15 Mar The Sit-Ski – The Joy Trip Project
Winter in Wisconsin is a wonderful time for outdoor recreation. Despite the cold weather and waist deep snow thousands turn out each year to engage in sports that range from downhill and cross-country skiing, to snowboarding and cyclo-cross bike riding.
With so many snow sports to pick from winter is for everyone. And thanks to local attorney Donald Becker, even people with disabilities can experience cold weather fun. Having financed the creation and mass production of an adaptive snow vehicle called a sit-ski, Becker is making it possible for those unable to walk to glide over frozen terrain.
Jane Schmieding has multiple sclerosis, a degenerative medical condition that severely affects her arm and leg strength as well as her sense of balance. Typically she gets around on a motorized scooter that allows her enjoy an active social lifestyle. But deep snow through a Wisconsin winter makes it difficult for her to enjoy time outdoors. But that all changed when she was introduced to the sit-ski.
“I’ve been at able to take it the state parks where I’ve met some really nice people and I’ve made lots of friends,” Schmieding said. “Now I’m part of the cross-country ski community.”
Self-described as a recreational sit-skier, Schmieding is now one of many in the Madison area who use the adaptive device. Essentially a small chair mounted on a pair of cross-country skis, the sit-ski lets those more comfortable in a seated position navigate hundreds of groomed trails throughout the state. Propelled primarily with arm strength using short ski poles, the sit-ski helps to make the sport much more accessible to people like Schmieding who are challenged by their physical limitations.
“With adaptive things like this out there, depending on your disability you can do just about anything,” she said, “as long as you have the will to do it.”
The program to make sit-skis available to Schmieding and others in the Madison area is in itself a sheer act of will. This initiative led and funded by Becker brought together local resources, facilities and volunteers to create a fleet of sit-skis to be used throughout the Capital Region and across the country. The lead attorney at Becker Law, a Wisconsin firm that specializes in Social Security disability, income, retirement and survivor benefits, Becker is a long-time supporter of the disabled. And as an avid skier, he’s also a benefactor to several ski-related programs including the American Birkebeiner cross country ski race held each year in Hayward. After an exhibition of the sit-skis by members of the U.S. Paralympic adaptive ski team at the Madison Winter Festival five years ago, Becker was inspired to help athletes with disabilities get the equipment they need.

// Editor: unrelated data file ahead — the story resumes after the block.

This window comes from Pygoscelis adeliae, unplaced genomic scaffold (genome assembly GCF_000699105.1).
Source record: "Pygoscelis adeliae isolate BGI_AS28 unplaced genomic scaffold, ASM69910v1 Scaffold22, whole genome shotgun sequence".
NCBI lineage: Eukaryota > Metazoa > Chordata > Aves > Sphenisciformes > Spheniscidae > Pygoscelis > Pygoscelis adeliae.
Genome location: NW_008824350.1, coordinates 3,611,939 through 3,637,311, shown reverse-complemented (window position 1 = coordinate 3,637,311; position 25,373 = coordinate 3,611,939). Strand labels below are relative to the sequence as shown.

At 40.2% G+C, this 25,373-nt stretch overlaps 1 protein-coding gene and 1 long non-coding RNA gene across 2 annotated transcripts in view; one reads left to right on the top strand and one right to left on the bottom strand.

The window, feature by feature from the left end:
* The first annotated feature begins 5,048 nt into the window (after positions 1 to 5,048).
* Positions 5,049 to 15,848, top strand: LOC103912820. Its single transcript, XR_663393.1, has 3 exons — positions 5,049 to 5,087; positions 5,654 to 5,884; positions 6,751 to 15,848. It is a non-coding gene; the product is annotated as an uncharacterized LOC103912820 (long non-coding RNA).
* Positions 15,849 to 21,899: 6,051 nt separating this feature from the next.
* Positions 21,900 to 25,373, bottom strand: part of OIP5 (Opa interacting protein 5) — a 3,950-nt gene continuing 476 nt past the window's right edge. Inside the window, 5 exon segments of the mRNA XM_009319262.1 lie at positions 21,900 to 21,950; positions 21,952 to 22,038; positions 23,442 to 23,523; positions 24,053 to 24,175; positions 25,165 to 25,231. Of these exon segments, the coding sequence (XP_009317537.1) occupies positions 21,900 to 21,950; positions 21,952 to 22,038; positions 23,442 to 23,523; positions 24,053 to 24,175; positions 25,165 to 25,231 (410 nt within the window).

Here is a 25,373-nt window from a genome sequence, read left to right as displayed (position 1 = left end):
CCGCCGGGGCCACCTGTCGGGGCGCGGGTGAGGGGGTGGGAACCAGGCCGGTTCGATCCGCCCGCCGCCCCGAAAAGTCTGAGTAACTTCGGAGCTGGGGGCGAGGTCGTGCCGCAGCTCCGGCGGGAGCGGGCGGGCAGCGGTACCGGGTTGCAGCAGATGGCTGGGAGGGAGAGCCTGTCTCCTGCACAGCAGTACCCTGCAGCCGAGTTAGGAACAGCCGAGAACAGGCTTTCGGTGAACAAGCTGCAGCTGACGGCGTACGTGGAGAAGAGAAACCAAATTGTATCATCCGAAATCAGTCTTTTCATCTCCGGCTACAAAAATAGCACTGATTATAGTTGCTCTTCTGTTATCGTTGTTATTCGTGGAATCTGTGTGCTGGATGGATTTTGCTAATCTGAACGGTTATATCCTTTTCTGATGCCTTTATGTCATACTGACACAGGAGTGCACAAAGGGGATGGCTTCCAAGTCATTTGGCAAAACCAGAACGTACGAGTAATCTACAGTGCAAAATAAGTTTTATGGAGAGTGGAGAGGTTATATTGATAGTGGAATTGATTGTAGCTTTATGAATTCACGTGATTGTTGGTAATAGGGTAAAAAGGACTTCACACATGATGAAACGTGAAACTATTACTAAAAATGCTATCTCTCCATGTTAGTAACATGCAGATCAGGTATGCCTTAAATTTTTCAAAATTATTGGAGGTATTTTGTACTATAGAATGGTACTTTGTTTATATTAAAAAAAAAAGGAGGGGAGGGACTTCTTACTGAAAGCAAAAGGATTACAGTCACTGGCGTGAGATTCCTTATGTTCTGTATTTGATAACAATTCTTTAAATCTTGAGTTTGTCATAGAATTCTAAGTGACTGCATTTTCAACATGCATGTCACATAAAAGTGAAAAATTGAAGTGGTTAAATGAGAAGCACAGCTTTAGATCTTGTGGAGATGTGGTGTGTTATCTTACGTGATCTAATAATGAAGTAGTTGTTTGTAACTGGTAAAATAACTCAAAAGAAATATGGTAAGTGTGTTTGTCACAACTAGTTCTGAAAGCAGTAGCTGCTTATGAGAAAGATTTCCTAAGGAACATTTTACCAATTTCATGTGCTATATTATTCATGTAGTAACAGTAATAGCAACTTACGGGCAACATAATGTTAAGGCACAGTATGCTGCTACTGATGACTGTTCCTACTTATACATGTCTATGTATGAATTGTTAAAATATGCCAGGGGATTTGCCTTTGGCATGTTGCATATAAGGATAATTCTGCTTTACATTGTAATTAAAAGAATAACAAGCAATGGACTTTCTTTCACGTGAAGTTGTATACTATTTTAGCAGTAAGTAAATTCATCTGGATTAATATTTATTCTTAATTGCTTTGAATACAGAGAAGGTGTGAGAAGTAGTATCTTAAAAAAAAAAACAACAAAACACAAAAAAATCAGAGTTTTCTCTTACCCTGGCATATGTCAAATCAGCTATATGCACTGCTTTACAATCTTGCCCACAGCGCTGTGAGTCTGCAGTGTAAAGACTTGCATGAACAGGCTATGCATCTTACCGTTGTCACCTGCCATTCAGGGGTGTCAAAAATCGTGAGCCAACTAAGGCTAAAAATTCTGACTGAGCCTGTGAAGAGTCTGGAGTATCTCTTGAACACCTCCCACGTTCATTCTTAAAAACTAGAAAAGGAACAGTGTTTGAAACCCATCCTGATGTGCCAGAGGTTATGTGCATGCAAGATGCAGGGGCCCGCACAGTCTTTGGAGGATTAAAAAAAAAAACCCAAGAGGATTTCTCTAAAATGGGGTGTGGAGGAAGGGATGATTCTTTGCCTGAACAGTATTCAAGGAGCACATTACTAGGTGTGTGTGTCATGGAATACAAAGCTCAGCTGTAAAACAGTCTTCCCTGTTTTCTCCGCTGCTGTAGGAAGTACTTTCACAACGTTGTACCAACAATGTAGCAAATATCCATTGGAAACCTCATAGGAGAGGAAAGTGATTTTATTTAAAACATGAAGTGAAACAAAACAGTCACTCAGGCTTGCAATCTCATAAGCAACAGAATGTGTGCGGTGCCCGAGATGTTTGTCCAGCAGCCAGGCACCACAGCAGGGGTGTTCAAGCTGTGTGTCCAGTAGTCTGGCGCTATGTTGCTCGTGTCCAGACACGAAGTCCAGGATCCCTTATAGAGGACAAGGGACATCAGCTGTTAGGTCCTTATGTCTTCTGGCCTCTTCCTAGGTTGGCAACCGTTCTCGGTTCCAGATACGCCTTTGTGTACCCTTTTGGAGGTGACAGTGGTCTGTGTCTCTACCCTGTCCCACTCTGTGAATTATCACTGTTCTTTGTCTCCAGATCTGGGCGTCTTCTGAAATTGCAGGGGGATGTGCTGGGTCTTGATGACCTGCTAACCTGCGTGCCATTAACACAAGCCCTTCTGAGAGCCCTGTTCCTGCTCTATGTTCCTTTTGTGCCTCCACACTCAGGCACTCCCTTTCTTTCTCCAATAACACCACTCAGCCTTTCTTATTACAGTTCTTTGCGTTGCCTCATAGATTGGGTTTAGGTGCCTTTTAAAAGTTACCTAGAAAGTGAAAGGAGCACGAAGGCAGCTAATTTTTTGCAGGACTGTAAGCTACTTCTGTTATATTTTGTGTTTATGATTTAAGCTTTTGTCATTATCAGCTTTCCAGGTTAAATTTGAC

“But unfortunately the only sit-skis available were all custom made and cost more than $2,000,” Becker said. “It was clear to me that most individuals who wanted to try it could never afford to buy one.”
In order to bring down the cost and make sit-skis more affordable Becker had to find a way to mass-produce them. That meant creating a design that was easy to duplicate and assemble with stock parts on an assembly line. Working with six-time Paralympic sit-ski champion Bob Balk and Jay Martin of the UW Center for Rehab Engineering and Assistive Technology, Becker put together a team capable of producing a device that fit the bill.
Several design students under Martin’s supervision took on the challenge and came up with a viable prototype in 2008. The final vehicle was created to work well for cross-country skiing in winter as well as offer the benefit of swapping out the skis with oversized tires to roll over trails in the spring and summer. The design is adjustable to fit many different body types. And has a production cost of only about $350.
But as a consumer product with a limited audience and minimal commercial value, the sit-ski still needed a little more help to get into full-swing production. Though he was at first skeptical of the project’s success, Martin said he changed his mind when so many people in the Madison community came on board to help.
“No company is going to produce 250 of these. It’s just not a business,” he said. “It has to be a community effort.”
Local companies like Fastenal, H&H Electric and Isthmus Engineering of Madison provided parts, workspace and equipment to build the sit-skis. Volunteers from the Madison Nordic Ski Club and students from the Madison School District’s high school robotics team, the BadgerBOTS, pitched in to help assemble them. With financial contributions from Becker amounting to $35,000 and additional funds from the U.S. Paralympics Team, the Christopher Reeve Foundation, the Gordon Flesh Foundation, the State of Wisconsin and others, more than 200 sit-skis are now getting into the hands of disabled skiers eager to try them out.
“We can make these sit-skis available at several different opportunity centers across the state. And we’ve had a lot of requests for them at other ski areas around the country,” Becker said. “This isn’t a design that we’re worried about a return on our investment. We want to connect with sit-skiers no matter where they are.”
This story originally appeared in the March issue of the Capital Regional Business Journal philanthropy feature Good Works